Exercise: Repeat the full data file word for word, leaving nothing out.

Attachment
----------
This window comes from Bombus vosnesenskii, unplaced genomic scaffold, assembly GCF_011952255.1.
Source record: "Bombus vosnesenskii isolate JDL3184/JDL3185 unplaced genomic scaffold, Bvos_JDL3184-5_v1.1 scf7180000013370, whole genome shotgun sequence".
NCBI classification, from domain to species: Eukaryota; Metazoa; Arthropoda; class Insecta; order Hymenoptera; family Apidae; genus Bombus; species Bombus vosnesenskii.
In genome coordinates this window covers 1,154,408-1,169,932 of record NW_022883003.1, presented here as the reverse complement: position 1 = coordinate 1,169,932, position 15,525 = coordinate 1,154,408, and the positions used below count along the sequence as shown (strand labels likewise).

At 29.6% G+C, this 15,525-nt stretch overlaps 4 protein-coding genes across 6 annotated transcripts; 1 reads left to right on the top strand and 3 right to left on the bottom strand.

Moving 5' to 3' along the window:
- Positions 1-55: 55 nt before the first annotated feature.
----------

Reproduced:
This window comes from Bombus vosnesenskii, unplaced genomic scaffold, assembly GCF_011952255.1.
Source record: "Bombus vosnesenskii isolate JDL3184/JDL3185 unplaced genomic scaffold, Bvos_JDL3184-5_v1.1 scf7180000013370, whole genome shotgun sequence".
NCBI classification, from domain to species: Eukaryota; Metazoa; Arthropoda; class Insecta; order Hymenoptera; family Apidae; genus Bombus; species Bombus vosnesenskii.
In genome coordinates this window covers 1,154,408-1,169,932 of record NW_022883003.1, presented here as the reverse complement: position 1 = coordinate 1,169,932, position 15,525 = coordinate 1,154,408, and the positions used below count along the sequence as shown (strand labels likewise).

At 29.6% G+C, this 15,525-nt stretch overlaps 4 protein-coding genes across 6 annotated transcripts; 1 reads left to right on the top strand and 3 right to left on the bottom strand.

Moving 5' to 3' along the window:
- Positions 1-55: 55 nt before the first annotated feature.